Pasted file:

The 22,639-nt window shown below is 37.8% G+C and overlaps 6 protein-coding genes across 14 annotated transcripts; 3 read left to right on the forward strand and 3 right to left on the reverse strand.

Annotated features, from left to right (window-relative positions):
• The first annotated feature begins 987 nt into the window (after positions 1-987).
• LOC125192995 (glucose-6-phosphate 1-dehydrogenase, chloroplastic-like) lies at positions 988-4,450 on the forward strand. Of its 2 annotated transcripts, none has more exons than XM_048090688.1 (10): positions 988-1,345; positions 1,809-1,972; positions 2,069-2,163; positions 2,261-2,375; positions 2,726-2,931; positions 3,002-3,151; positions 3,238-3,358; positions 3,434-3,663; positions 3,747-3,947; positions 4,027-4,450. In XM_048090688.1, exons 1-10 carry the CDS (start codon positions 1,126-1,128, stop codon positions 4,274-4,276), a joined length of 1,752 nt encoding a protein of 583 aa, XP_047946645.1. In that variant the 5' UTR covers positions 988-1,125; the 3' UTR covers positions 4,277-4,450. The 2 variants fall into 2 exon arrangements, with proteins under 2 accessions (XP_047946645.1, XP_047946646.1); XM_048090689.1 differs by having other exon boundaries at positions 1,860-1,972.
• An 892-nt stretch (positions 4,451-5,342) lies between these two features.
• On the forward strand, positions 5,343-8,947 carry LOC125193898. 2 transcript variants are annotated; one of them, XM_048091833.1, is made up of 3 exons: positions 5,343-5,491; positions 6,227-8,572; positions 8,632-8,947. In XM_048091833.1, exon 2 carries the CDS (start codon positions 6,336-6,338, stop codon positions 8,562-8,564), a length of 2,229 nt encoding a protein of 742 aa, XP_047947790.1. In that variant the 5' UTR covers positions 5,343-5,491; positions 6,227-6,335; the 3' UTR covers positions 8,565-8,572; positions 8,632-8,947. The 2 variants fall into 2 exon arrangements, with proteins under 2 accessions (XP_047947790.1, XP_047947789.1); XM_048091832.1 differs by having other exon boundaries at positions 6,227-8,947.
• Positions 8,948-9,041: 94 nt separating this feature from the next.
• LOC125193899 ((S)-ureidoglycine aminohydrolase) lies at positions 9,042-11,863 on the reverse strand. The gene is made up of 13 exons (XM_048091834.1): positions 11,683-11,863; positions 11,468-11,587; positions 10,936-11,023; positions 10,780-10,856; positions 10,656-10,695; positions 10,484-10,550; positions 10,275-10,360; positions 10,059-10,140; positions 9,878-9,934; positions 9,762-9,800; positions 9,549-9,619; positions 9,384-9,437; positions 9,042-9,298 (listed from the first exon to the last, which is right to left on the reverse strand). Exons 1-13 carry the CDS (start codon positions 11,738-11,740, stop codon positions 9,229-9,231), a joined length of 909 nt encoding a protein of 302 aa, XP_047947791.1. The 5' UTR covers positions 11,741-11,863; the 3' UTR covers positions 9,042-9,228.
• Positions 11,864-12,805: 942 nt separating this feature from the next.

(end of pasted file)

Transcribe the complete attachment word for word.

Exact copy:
The 22,639-nt window shown below is 37.8% G+C and overlaps 6 protein-coding genes across 14 annotated transcripts; 3 read left to right on the forward strand and 3 right to left on the reverse strand.

Annotated features, from left to right (window-relative positions):
• The first annotated feature begins 987 nt into the window (after positions 1-987).
• LOC125192995 (glucose-6-phosphate 1-dehydrogenase, chloroplastic-like) lies at positions 988-4,450 on the forward strand. Of its 2 annotated transcripts, none has more exons than XM_048090688.1 (10): positions 988-1,345; positions 1,809-1,972; positions 2,069-2,163; positions 2,261-2,375; positions 2,726-2,931; positions 3,002-3,151; positions 3,238-3,358; positions 3,434-3,663; positions 3,747-3,947; positions 4,027-4,450. In XM_048090688.1, exons 1-10 carry the CDS (start codon positions 1,126-1,128, stop codon positions 4,274-4,276), a joined length of 1,752 nt encoding a protein of 583 aa, XP_047946645.1. In that variant the 5' UTR covers positions 988-1,125; the 3' UTR covers positions 4,277-4,450. The 2 variants fall into 2 exon arrangements, with proteins under 2 accessions (XP_047946645.1, XP_047946646.1); XM_048090689.1 differs by having other exon boundaries at positions 1,860-1,972.
• An 892-nt stretch (positions 4,451-5,342) lies between these two features.
• On the forward strand, positions 5,343-8,947 carry LOC125193898. 2 transcript variants are annotated; one of them, XM_048091833.1, is made up of 3 exons: positions 5,343-5,491; positions 6,227-8,572; positions 8,632-8,947. In XM_048091833.1, exon 2 carries the CDS (start codon positions 6,336-6,338, stop codon positions 8,562-8,564), a length of 2,229 nt encoding a protein of 742 aa, XP_047947790.1. In that variant the 5' UTR covers positions 5,343-5,491; positions 6,227-6,335; the 3' UTR covers positions 8,565-8,572; positions 8,632-8,947. The 2 variants fall into 2 exon arrangements, with proteins under 2 accessions (XP_047947790.1, XP_047947789.1); XM_048091832.1 differs by having other exon boundaries at positions 6,227-8,947.
• Positions 8,948-9,041: 94 nt separating this feature from the next.
• LOC125193899 ((S)-ureidoglycine aminohydrolase) lies at positions 9,042-11,863 on the reverse strand. The gene is made up of 13 exons (XM_048091834.1): positions 11,683-11,863; positions 11,468-11,587; positions 10,936-11,023; positions 10,780-10,856; positions 10,656-10,695; positions 10,484-10,550; positions 10,275-10,360; positions 10,059-10,140; positions 9,878-9,934; positions 9,762-9,800; positions 9,549-9,619; positions 9,384-9,437; positions 9,042-9,298 (listed from the first exon to the last, which is right to left on the reverse strand). Exons 1-13 carry the CDS (start codon positions 11,738-11,740, stop codon positions 9,229-9,231), a joined length of 909 nt encoding a protein of 302 aa, XP_047947791.1. The 5' UTR covers positions 11,741-11,863; the 3' UTR covers positions 9,042-9,228.
• Positions 11,864-12,805: 942 nt separating this feature from the next.